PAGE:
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Not Making It on Apples Alone
"American Teacher," screened at TC in December, depicts a profession that's starved for respect -- and more.
Whoever thought education documentaries could spell big box office?
Last year brought Waiting for “Superman”, directed by Davis Guggenheim (An Inconvenient Truth) – a decidedly negative portrayal of the nation’s public school system that presented charter schools as the best (and pretty much only) hope for children in benighted urban areas.
Now comes American Teacher, co-produced by the writer Dave Eggers and narrated by the actor Matt Damon, whose mom is a teacher. The film, if not quite a rebuttal to Waiting for “Superman, certainly is a paean to the dedication and intelligence of the people who labor at the front of public school classrooms.
In early December, TC’s Gottesman Libraries held a screening of the film, in which two TC alumni – Zeke Vanderhoek, founder and Principal of The Equity Project, a New York City public school that pays its teachers $125,000 per year, and Rhena Jasey, a teacher at the school – log significant air time. Jasey spoke afterward and fielded questions from the audience.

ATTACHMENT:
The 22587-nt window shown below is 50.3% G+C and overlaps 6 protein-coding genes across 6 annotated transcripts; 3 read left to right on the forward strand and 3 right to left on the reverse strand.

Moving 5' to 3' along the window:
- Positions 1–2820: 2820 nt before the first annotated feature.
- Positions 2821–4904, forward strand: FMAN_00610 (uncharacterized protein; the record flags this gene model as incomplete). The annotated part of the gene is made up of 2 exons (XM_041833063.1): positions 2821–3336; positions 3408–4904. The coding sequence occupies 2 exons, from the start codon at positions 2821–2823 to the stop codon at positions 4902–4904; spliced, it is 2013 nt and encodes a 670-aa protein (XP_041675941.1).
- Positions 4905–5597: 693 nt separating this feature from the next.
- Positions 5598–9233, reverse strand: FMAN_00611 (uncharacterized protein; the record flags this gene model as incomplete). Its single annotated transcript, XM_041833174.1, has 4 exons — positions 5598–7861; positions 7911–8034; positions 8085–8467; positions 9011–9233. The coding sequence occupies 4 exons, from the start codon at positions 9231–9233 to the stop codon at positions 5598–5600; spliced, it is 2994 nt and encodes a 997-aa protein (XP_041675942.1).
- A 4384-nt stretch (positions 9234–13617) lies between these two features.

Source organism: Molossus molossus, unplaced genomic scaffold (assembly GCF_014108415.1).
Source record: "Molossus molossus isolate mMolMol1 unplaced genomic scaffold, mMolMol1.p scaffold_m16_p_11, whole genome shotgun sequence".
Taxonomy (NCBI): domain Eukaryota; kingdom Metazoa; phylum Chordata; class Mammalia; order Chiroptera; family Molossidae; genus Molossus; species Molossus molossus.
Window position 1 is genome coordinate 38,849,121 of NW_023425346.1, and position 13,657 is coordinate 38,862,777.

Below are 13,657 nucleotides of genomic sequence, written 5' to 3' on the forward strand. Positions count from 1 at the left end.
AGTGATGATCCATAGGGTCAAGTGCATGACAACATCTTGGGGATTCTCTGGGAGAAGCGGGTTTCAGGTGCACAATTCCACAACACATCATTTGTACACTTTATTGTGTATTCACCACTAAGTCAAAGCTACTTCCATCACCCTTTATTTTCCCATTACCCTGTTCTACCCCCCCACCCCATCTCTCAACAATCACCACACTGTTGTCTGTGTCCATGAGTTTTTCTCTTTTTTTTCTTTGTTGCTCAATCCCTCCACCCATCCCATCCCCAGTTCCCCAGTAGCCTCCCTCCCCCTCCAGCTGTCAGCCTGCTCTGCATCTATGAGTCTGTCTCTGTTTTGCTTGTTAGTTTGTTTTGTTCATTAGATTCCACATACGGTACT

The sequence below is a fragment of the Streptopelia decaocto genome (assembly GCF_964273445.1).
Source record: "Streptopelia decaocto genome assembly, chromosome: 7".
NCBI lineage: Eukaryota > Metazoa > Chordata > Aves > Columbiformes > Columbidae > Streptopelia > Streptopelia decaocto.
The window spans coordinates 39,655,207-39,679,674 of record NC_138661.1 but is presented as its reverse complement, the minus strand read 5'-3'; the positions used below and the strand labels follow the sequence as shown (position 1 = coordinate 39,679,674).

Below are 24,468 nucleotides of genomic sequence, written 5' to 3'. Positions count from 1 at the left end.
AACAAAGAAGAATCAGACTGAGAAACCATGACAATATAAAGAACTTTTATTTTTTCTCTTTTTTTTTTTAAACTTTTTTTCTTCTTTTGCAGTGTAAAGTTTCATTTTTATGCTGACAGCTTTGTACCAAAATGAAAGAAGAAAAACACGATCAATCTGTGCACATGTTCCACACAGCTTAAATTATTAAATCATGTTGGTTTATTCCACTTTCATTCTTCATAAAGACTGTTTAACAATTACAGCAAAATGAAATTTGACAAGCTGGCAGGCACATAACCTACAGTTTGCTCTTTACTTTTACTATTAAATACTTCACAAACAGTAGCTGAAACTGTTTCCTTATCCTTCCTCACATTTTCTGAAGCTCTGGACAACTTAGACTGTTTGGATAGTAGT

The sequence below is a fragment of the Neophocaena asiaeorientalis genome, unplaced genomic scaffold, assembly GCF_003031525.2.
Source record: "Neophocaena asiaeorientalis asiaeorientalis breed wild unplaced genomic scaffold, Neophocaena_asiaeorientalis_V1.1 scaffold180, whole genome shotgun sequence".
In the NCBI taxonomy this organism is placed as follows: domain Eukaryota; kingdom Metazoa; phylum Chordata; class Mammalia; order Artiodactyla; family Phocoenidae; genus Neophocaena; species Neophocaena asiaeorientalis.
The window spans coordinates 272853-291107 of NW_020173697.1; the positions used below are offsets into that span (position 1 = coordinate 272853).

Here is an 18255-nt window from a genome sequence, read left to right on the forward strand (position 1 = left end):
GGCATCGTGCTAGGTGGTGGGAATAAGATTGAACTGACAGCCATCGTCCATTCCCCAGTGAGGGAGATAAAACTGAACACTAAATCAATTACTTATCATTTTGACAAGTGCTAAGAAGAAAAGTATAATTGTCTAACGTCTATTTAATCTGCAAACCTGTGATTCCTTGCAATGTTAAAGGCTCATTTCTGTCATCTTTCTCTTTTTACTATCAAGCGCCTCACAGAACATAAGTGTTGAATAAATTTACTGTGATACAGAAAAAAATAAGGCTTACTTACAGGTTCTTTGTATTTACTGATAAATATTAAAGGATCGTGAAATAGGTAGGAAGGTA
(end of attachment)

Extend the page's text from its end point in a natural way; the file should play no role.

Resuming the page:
American Teacher acknowledges that many U.S. school systems are in crisis. Former TC faculty member Linda Darling-Hammond, now at Stanford, informs us that just 16 percent of current U.S. teachers are men, versus 32 percent in 1970 – a direct reflection of the fact that heads of households can no longer support their families on a teacher’s salary. Meanwhile, women, for whom teaching used to be one of the few available careers, are seeking work in other, higher-paying fields. Today, very few top-performing college graduates are going into teaching. (Jasey, who attended Harvard as an undergraduate, tells of being frequently asked by friends, “Why would you want to do that?”) As a result, the film acknowledges, the quality of the teaching workforce has gone down, and with it, the level of student achievement.
But American Teacher celebrates teachers and teaching while indicting instead a country that undervalues what is arguably its most important profession, thus making it almost impossible for even many passionate and talented teachers to stay in the field.
“People don’t understand the intellect rigor involved in teaching,” says Marguerite Izzo, a former New York State Teacher of the Year who appears in the film. “Teachers make thousands of decisions a day about the lives of children, in the moment – and all the kids are different.”
And Eric Hanushek, a researcher at the Hoover Institute, cites his findings that an effective teacher can impart a year and a half worth of learning to a child in one year and add an additional $20,000 to the lifetime earnings of each student.
Yet in American Teacher, we see teachers working in conditions that few other professionals would tolerate, paying for books and other materials out of their own pockets, and cleaning classrooms themselves. We learn that an average teacher puts in 50-hour weeks at school and an additional 15 hours at home grading essays and other homework. Nationwide, more than 30 percent of teachers hold second jobs (including coaching school sports teams) to make ends meet.